Several countries, including Croatia, Estonia, Latvia and Slovenia, were shown to be inconsistent in their yearly release and report of antisemitism, with some years missing information on the phenomena gripping Europe. In Sweden, data from police reports of criminal acts with an identified antisemitic motive were unavailable for both 2017 and 2018.
According to FRA’s second survey on discrimination and hate crimes released in December last year, a large majority of Jewish respondents (85%) “consider antisemitism to be a problem in their country, while 89% believe that antisemitism has increased in their country over the past five years.”
The findings of the EU-wide Eurobarometer survey released earlier this year showed that 50% of the respondents consider antisemitism to be a problem in their country.
The FRA’s report said that when it comes to countering the complexities of antisemitism, “sustained efforts are needed at the national and international levels to improve data collection on antisemitism and other forms of hatred and prejudice, to enable EU Member States to combat such phenomena more effectively. These efforts must concentrate on official and unofficial data collection alike, so as to provide a more complete and accurate picture of the situation of antisemitism in the EU.”
The FRA also suggested that given the lack of high-quality data on the manifestations of antisemitism, EU member states could also conduct regular victimization surveys that include questions on the experiences of Jewish people of hate crimes, hate speech and discrimination.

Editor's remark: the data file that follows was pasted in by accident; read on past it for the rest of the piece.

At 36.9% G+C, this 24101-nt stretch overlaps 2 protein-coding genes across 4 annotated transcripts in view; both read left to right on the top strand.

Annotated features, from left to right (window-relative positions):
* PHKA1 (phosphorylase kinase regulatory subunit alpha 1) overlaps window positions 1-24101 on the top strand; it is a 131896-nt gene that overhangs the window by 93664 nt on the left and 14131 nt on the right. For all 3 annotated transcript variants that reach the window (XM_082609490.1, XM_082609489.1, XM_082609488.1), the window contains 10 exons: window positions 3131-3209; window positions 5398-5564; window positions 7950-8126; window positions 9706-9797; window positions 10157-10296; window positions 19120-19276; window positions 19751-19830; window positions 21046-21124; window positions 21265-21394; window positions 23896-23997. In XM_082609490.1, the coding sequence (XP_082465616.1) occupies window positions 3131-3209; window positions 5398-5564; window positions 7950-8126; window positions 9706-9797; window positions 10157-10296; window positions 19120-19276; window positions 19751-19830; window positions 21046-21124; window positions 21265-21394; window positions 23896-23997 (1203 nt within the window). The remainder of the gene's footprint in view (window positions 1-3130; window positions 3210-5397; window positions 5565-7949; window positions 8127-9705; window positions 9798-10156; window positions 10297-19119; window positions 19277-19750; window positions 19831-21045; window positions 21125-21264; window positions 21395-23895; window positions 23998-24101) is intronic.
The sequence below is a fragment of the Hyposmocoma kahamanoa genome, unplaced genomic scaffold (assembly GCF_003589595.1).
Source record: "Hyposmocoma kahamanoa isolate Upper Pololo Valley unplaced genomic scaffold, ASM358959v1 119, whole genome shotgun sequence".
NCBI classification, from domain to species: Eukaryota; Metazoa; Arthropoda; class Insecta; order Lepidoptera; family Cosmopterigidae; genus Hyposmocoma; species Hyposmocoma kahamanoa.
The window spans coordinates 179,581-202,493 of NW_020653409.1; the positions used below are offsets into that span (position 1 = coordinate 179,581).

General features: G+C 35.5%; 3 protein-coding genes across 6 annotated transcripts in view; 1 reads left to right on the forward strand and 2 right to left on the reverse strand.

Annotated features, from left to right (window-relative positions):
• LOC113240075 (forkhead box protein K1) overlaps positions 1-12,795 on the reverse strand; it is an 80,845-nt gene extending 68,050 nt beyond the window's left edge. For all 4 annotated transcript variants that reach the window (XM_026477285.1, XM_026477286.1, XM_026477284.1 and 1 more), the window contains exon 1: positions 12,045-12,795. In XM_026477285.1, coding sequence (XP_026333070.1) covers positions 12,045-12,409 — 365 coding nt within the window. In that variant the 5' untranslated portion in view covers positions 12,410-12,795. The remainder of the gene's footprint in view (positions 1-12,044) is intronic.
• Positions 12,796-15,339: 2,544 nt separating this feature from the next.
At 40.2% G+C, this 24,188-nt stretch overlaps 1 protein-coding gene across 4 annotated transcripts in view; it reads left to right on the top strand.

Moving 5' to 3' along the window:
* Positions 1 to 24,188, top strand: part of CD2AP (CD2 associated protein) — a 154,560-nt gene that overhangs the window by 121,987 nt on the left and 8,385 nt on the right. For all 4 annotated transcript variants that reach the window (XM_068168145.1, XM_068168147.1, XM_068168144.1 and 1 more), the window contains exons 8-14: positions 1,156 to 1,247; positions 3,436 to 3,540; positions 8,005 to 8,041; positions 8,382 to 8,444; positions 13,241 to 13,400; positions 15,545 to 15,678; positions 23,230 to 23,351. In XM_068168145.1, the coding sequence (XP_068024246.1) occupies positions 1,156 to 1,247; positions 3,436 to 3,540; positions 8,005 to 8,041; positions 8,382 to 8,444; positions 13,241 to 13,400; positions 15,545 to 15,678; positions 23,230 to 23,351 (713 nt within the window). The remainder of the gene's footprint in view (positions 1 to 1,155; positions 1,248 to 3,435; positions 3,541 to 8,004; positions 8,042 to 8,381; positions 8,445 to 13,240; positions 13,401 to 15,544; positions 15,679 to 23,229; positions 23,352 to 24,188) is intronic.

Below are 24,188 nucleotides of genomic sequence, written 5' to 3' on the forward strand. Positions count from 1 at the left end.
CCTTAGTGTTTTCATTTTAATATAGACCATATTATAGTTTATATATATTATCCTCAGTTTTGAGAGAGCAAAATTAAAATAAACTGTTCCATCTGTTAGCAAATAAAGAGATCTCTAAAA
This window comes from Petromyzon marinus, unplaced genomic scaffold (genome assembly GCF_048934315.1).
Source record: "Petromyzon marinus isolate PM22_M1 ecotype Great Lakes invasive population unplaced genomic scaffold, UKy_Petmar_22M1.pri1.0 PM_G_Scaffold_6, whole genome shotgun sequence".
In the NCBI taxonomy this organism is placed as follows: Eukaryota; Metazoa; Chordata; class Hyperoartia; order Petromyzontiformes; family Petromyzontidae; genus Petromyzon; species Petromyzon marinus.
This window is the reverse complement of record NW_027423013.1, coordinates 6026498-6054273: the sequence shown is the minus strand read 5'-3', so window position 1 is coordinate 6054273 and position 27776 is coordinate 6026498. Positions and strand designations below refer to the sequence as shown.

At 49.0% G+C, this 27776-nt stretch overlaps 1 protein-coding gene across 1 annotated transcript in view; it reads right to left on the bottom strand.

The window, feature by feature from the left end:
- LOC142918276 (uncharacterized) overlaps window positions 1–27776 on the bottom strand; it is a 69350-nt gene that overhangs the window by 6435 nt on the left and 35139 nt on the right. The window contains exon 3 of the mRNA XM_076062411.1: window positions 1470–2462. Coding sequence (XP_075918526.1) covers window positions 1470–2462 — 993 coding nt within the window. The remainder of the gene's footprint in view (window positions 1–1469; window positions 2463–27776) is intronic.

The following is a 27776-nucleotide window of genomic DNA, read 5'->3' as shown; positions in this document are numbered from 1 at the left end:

Education, the report said, is an essential component to preventing antisemitism.
“Through education that fosters socialization, tolerance, and universal values, and encourages critical thinking, children and young people can bring change to their families and communities, and ultimately to the broader society,” the report concluded.
Unreliable data surrounding hate crimes is not an issue limited to Europe. Earlier this year, two separate exposés by Investigate TV and BuzzFeed News found that an untold number of hate crimes have gone unreported throughout the US, including hate crimes investigated by the FBI.
The Justice Department reported that US residents experienced about 250,000 hate crimes on average each year from 2004 to 2015. The FBI’s hate crime statistics from those years only reported between 5,500 and 7,800 hate crimes in each year.
The exposés found that although the FBI is required to report hate crime numbers, local and state agencies are not required to do so; for them, reporting hate crimes is voluntary.
About one in five local agencies do not take part in the FBI’s data collection program. Of the law enforcement agencies in the US that did report hate crimes to the FBI, more than 87% reported that there had been no such crimes.
The FBI reported a 17% rise in hate crimes in 2017 compared with 2016, but due to the lack of accurate reporting of such crimes, this could mean that the rise is minuscule in comparison to how many incidents occurred but went undocumented.
Tzvi Joffre contributed to this report.